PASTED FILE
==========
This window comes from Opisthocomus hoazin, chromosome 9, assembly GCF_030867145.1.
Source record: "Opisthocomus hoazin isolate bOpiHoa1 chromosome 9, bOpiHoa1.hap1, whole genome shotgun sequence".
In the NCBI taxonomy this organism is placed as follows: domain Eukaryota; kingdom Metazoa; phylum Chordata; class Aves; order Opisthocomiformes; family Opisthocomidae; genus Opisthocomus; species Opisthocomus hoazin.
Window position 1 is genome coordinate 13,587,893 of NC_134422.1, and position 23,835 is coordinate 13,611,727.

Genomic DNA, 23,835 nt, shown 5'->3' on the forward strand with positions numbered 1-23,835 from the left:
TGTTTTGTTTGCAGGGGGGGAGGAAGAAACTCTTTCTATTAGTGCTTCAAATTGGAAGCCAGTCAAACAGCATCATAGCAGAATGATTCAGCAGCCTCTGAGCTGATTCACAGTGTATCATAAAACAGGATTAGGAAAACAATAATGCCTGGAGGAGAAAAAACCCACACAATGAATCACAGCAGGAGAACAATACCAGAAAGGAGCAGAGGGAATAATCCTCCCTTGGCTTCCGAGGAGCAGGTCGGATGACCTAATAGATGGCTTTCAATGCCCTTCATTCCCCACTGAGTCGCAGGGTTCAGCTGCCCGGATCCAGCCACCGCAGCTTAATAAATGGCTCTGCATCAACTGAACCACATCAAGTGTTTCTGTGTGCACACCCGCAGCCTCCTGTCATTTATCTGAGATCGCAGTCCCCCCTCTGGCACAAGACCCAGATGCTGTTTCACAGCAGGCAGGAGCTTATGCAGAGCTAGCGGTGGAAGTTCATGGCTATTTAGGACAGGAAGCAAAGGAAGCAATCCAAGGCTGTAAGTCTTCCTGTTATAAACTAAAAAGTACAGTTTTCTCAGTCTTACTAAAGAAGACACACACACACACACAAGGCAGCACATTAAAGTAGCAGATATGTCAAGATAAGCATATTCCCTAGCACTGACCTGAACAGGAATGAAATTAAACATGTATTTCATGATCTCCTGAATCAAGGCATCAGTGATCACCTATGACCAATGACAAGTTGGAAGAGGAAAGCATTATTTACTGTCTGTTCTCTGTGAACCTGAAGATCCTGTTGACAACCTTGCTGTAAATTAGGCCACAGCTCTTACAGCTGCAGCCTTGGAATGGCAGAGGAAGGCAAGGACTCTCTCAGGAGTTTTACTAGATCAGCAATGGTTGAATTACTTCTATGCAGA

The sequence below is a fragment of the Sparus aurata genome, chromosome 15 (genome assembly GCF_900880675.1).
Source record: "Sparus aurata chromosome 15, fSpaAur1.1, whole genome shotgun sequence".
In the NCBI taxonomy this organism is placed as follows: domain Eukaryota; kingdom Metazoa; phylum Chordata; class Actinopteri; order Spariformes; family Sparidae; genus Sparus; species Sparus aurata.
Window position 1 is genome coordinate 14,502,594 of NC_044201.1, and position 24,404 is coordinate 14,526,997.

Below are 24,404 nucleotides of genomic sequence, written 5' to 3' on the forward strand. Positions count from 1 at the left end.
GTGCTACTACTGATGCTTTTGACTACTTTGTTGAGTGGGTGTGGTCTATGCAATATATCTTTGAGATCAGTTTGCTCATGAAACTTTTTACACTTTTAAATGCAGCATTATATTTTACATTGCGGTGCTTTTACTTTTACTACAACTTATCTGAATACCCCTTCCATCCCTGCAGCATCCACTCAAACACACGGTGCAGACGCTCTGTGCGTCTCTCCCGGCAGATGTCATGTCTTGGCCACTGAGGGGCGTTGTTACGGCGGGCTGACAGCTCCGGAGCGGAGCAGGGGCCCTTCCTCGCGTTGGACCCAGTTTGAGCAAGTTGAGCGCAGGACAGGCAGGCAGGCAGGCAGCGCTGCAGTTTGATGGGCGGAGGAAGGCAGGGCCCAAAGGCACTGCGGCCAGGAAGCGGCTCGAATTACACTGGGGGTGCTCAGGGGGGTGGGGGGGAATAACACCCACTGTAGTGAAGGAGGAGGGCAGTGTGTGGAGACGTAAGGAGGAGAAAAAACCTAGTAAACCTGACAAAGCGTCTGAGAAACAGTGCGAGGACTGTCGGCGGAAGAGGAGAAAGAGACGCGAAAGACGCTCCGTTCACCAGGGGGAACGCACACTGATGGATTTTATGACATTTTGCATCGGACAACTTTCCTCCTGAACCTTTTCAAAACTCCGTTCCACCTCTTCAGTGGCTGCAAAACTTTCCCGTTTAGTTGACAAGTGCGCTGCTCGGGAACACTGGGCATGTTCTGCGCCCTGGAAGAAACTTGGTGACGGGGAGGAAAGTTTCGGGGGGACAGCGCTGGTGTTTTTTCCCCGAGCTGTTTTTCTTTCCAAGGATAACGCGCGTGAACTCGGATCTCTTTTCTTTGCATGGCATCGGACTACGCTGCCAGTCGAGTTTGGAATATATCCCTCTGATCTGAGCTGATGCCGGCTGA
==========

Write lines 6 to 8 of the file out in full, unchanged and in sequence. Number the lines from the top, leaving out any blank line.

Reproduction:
TGTTTTGTTTGCAGGGGGGGAGGAAGAAACTCTTTCTATTAGTGCTTCAAATTGGAAGCCAGTCAAACAGCATCATAGCAGAATGATTCAGCAGCCTCTGAGCTGATTCACAGTGTATCATAAAACAGGATTAGGAAAACAATAATGCCTGGAGGAGAAAAAACCCACACAATGAATCACAGCAGGAGAACAATACCAGAAAGGAGCAGAGGGAATAATCCTCCCTTGGCTTCCGAGGAGCAGGTCGGATGACCTAATAGATGGCTTTCAATGCCCTTCATTCCCCACTGAGTCGCAGGGTTCAGCTGCCCGGATCCAGCCACCGCAGCTTAATAAATGGCTCTGCATCAACTGAACCACATCAAGTGTTTCTGTGTGCACACCCGCAGCCTCCTGTCATTTATCTGAGATCGCAGTCCCCCCTCTGGCACAAGACCCAGATGCTGTTTCACAGCAGGCAGGAGCTTATGCAGAGCTAGCGGTGGAAGTTCATGGCTATTTAGGACAGGAAGCAAAGGAAGCAATCCAAGGCTGTAAGTCTTCCTGTTATAAACTAAAAAGTACAGTTTTCTCAGTCTTACTAAAGAAGACACACACACACACACAAGGCAGCACATTAAAGTAGCAGATATGTCAAGATAAGCATATTCCCTAGCACTGACCTGAACAGGAATGAAATTAAACATGTATTTCATGATCTCCTGAATCAAGGCATCAGTGATCACCTATGACCAATGACAAGTTGGAAGAGGAAAGCATTATTTACTGTCTGTTCTCTGTGAACCTGAAGATCCTGTTGACAACCTTGCTGTAAATTAGGCCACAGCTCTTACAGCTGCAGCCTTGGAATGGCAGAGGAAGGCAAGGACTCTCTCAGGAGTTTTACTAGATCAGCAATGGTTGAATTACTTCTATGCAGA

The sequence below is a fragment of the Sparus aurata genome, chromosome 15 (genome assembly GCF_900880675.1).
Source record: "Sparus aurata chromosome 15, fSpaAur1.1, whole genome shotgun sequence".